Reviewed by Judy Richter
Carefully directed by Jon Tracy in its West Coast premiere, this Aurora Theatre Company production features two esteemed Bay Area actors. L. Peter Callender plays Mugabe, and Dan Hiatt is the psychiatrist, Dr. Andrew Peric.
Before the two meet, however, Andrew confronts the possibly dangerous presidential bodyguard Gabriel (Adrian Roberts) and the elegant Grace Mugabe (Leontyne Mbele-Mbong), who is 40 years younger than her husband.
When Robert and Andrew finally meet, it becomes clear that despite Andrew's best efforts to keep things on a professional level, Robert wants to do things his way. Add Grace and Gabriel to the mix, and what you have is a four-way power struggle amid a heavy dose of Zimbabwe's troubled history.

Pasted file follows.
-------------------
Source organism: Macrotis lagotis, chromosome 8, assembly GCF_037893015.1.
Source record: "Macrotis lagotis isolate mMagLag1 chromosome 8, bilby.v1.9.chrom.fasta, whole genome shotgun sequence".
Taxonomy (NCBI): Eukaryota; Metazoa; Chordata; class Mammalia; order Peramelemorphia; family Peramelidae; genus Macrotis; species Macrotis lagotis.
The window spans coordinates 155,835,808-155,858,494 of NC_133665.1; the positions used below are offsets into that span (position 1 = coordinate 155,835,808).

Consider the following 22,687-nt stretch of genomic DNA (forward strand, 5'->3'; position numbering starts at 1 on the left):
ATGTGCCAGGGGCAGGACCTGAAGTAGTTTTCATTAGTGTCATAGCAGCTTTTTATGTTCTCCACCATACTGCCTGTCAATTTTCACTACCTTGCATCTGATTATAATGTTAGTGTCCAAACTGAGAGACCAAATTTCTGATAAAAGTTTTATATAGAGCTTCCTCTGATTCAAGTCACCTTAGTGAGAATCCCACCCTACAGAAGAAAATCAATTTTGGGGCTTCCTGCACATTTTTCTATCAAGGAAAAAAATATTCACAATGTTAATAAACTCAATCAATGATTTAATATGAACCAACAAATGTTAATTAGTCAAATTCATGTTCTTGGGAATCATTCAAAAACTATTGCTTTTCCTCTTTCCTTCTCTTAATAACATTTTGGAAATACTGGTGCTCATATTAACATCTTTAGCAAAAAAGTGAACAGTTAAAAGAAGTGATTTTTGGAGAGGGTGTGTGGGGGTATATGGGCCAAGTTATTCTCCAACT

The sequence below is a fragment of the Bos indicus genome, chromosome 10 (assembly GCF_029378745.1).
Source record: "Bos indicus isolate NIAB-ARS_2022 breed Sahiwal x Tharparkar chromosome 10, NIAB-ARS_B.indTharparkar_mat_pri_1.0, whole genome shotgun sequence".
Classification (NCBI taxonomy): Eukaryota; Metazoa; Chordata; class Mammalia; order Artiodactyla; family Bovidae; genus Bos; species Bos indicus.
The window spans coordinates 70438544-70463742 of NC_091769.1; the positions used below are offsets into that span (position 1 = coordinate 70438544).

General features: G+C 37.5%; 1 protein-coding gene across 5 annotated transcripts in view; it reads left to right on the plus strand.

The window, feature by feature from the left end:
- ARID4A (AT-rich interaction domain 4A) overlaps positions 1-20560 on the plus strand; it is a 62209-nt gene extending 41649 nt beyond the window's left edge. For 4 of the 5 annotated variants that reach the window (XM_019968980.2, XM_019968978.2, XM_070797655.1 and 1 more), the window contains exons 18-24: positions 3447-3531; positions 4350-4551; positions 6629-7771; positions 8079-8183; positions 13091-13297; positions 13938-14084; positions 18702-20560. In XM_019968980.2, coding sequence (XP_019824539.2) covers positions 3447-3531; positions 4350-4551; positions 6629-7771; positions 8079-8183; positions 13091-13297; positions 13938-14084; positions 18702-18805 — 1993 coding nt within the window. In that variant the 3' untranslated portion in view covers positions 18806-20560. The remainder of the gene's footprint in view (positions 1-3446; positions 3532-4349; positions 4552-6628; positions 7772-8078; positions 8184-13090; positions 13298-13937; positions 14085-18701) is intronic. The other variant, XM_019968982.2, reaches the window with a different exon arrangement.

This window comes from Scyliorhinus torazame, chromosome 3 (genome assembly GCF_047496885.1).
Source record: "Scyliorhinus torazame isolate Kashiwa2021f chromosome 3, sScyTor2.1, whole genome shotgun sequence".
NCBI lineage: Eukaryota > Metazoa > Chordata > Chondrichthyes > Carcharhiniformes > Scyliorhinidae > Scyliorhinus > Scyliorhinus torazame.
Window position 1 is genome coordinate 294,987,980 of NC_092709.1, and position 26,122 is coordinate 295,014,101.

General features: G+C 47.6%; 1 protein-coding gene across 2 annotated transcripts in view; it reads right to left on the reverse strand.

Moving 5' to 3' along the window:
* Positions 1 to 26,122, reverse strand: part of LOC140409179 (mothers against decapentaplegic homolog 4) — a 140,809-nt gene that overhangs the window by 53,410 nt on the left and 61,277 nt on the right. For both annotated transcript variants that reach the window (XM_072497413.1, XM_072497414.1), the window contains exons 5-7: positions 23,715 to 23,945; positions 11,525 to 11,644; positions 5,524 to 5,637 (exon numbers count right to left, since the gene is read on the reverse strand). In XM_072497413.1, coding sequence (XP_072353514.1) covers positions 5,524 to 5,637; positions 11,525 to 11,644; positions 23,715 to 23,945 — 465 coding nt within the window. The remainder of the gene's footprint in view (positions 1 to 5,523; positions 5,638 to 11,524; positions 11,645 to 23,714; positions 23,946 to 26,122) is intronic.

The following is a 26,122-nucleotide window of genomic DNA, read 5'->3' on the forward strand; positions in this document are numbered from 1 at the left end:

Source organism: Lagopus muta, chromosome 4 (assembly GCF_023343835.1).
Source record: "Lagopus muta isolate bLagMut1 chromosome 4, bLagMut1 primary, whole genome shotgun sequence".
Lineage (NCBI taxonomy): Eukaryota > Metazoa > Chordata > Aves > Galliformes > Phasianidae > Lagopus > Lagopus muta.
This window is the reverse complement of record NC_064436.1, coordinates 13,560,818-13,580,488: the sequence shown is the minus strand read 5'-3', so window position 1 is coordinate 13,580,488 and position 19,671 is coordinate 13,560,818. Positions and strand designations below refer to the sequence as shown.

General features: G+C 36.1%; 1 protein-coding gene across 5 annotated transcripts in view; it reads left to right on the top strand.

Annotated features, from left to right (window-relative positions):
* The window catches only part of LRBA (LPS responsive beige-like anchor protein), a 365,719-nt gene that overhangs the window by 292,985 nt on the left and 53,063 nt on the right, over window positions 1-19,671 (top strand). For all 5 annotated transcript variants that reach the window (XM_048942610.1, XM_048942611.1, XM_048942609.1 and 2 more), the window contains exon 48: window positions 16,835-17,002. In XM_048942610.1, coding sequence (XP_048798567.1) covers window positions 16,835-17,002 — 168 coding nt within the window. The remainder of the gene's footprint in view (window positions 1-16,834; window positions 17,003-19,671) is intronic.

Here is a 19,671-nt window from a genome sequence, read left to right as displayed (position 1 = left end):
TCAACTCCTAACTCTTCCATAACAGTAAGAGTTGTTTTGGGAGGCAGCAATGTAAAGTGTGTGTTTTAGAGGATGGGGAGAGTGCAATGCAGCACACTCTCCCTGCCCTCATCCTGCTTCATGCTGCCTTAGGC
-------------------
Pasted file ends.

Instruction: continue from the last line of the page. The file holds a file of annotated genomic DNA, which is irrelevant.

As the play progresses, it's revealed that Andrew owns and has deep feelings for a tobacco farm that his been in his family for at least two prior generations. It has been taken over by Zimbabwe war veterans who want to reclaim land that they contend was taken from their ancestors by white colonialists.
This issue leads to the play's wrenching conclusion.
Most of the action takes place in the State House (the simple but elegant set by Nina Ball is lit by Heather Basarab). Scenes are separated by videos designed by Micah Stieglitz with sound by Hannah Birch Carl. Costumes by Callie Floor are noteworthy for Grace's elegant outfits.
Running about 100 minutes with no intermission, the 2005 play has some slow spots because of the background presented in a dialect that's not always easy to understand. Still it's an interesting look at recent history, and it features outstanding performances by all four actors.
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